Wisdom teeth are often troublesome. They come along later in life and often don't stick around for too long. They are your 3rd molars, and apparently it's quite common for your dentist to tell you that one or more of them need to be removed. It's not the same as one of your other teeth being removed. This is something that shouldn't affect the general setup of your teeth in your mouth, I guess a bit like how your appendix is not really good for anything either.
When my dentist told me I'd have to have one of my wisdom teeth removed, I was initially scared. I mean, the idea of losing an entire tooth wasn't something I'd ever hoped to have to do, and the fact that this was now essential made me worry that the others would soon follow. I guess here it depends on your dentist, and one thing I'll say about mine is that he has a calming way of telling you anything. Once he'd explained how it was going to be done, I set up the appointment and sorted out some time off work. This is not essential, but it really depends on what you do as there is quite a lot of anaesthetic used, probably twice as much as a normal filling, even more depending on what you usually have.
When the day came, it was straightforward to start with. I'd been shown the tools and he'd said what he was going to use and why, and how it can be quite a lengthy process as teeth are so well stuck in. When he started with the injections for the anaesthetic, he numbed the entire side of my mouth before then testing to make sure I couldn't feel anything.
What then followed was a lengthy process that was compounded by a stubborn tooth that just didn't want to come out. He strained and struggled to remove it, and before long the pressure and force he was using snapped the tooth where it was being gripped. Of course, I felt nothing, but this made it a lot harder for him and he had lost the purchase he'd been using to try and lever the tooth out. However, undeterred he carried on and eventually the entire thing came out. He looked like he'd had a really good workout, and my mouth was feeling a bit sore as he'd done quite a bit of work in it. Of course, there was still no pain but I could tell it would be sore.
The rest was relatively simple, and the patching up done very quickly. After the tooth has been removed, it's important to keep your mouth as a sterile environment. A blood clot has to form and stay in place to seal the wound and inform your mouth that it's haling properly, otherwise you can have complications such as infection and more bleeding. For this, I needed to gently swill my mouth with salt water regularly for a few days, and couldn't eat anything solid for quite a while.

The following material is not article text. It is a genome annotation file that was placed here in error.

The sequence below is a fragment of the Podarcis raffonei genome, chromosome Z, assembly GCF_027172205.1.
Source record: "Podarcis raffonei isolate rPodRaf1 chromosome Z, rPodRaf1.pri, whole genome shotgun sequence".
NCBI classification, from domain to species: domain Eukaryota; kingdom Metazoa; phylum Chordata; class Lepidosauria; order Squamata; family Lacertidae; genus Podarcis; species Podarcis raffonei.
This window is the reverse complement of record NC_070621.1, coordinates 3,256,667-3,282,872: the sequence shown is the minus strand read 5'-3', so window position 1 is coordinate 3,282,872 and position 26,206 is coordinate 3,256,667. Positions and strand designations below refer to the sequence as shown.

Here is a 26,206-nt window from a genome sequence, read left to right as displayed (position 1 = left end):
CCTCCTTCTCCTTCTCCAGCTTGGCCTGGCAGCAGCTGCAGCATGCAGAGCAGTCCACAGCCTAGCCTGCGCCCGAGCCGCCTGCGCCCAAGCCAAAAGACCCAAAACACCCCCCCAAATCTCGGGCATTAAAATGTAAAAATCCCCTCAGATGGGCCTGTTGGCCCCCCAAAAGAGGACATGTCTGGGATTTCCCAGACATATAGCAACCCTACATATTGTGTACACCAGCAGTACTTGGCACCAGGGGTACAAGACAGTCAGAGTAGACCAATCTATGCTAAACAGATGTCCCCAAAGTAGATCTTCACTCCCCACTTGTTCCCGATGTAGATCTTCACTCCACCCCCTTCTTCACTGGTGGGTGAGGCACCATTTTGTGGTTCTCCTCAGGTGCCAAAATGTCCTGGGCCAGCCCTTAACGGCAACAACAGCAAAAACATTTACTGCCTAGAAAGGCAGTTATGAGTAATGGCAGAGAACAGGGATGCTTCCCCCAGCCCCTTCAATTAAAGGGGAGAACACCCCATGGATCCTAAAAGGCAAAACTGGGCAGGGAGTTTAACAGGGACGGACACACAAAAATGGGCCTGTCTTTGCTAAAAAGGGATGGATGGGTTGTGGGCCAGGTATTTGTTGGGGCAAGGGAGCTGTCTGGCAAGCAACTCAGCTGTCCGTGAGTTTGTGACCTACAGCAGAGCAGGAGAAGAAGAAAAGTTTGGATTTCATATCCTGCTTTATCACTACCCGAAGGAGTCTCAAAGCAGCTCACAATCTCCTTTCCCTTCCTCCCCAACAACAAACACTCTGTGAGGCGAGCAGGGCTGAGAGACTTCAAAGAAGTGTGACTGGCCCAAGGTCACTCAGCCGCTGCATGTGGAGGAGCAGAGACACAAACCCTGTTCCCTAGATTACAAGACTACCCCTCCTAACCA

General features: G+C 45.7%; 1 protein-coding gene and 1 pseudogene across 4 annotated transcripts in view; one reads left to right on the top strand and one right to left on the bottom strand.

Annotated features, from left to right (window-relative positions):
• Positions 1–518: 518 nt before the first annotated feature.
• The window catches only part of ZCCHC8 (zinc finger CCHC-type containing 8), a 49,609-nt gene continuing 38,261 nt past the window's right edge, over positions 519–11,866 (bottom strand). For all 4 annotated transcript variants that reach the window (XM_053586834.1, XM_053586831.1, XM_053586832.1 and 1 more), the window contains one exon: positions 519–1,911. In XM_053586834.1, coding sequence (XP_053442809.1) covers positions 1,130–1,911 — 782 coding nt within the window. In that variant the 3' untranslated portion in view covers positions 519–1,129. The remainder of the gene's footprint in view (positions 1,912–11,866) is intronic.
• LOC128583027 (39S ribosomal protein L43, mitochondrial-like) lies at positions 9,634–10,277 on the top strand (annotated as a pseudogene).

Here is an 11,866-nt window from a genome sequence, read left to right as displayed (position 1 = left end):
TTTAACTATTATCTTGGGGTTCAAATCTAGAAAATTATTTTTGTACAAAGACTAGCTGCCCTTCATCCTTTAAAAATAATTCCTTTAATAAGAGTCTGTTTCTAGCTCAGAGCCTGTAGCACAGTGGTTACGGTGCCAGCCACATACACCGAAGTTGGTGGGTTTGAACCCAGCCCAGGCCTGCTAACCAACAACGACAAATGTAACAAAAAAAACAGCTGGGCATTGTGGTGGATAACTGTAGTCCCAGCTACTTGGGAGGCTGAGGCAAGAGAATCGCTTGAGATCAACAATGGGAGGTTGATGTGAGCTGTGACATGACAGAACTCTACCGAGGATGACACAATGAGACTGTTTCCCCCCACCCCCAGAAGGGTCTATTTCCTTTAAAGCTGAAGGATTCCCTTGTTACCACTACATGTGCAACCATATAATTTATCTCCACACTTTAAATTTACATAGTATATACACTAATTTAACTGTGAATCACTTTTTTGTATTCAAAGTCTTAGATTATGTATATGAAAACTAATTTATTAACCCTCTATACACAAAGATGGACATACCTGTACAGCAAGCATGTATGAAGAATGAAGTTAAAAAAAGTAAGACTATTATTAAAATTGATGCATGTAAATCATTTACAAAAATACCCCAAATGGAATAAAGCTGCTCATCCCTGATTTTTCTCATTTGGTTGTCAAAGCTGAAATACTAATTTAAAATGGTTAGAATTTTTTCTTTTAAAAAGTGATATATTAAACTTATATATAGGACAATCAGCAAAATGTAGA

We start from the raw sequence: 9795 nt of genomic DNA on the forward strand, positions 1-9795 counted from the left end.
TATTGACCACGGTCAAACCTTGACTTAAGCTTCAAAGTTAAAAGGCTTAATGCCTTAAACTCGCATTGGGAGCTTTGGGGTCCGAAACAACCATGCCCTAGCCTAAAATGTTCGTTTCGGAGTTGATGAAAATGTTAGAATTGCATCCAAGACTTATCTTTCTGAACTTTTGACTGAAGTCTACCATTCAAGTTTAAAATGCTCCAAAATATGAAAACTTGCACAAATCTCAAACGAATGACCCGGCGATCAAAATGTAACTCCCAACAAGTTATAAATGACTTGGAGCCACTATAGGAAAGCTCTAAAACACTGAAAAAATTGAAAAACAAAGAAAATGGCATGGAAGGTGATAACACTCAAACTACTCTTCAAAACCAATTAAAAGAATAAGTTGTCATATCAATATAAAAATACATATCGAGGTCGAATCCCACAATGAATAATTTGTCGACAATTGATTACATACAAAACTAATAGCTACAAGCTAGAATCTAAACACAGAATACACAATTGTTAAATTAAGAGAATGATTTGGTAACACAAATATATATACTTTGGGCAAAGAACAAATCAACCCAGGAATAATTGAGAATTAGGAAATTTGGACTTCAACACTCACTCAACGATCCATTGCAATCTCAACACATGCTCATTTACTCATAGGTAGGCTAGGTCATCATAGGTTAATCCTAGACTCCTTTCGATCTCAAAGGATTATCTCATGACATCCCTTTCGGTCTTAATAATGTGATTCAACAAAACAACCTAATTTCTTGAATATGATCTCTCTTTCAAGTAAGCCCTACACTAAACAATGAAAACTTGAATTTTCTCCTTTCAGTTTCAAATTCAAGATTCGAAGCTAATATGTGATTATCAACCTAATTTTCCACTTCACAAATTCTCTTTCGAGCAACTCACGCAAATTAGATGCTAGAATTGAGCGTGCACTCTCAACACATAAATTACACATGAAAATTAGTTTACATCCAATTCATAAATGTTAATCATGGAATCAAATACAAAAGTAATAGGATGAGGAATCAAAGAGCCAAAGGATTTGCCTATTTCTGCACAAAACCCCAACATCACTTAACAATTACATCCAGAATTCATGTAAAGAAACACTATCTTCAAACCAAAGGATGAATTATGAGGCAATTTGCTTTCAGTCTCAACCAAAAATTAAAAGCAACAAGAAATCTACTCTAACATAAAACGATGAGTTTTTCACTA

The biggest thing was that once the anaesthetic wore off I found it was extremely tender. I managed to have room temperature liquids and things such as yoghurt, but the closest thing I could eat to a proper meal was a good couple of days later. You can of course eat solids sooner but it really depends on the individual and I was keen to take it slowly. I remember the first packet of crisps I ate after the extraction and thought that I'd never be able to comfortably eat crisps again, but a few years on and I honestly can't say I can even tell I've had a tooth removed. You just forget about it, and it only arises when others talk about it or you see something written about it.
Generally, as long as you're patient afterwards and make sure to keep things clean and sterile while it's healing then you'll have no infections or other issues. If you need it done, it's best done sooner rather than later, or you'll experience worse problems later on. As with everything to do with your teeth, the secret is to visit your dentist regularly and brush your teeth properly too. If you're due to have wisdom teeth extracted soon, my best advice is to talk to your dentist about any concerns you may have, as there's nothing worse than not really knowing what's going on. If this is you, then best of luck.
Having a wisdom tooth is one of those moments some of us face with either fear or excitement and I have now had two out and want to share what happened during my procedures and my after care to show what can help or potentially harm your recovery.
== My Tooth ==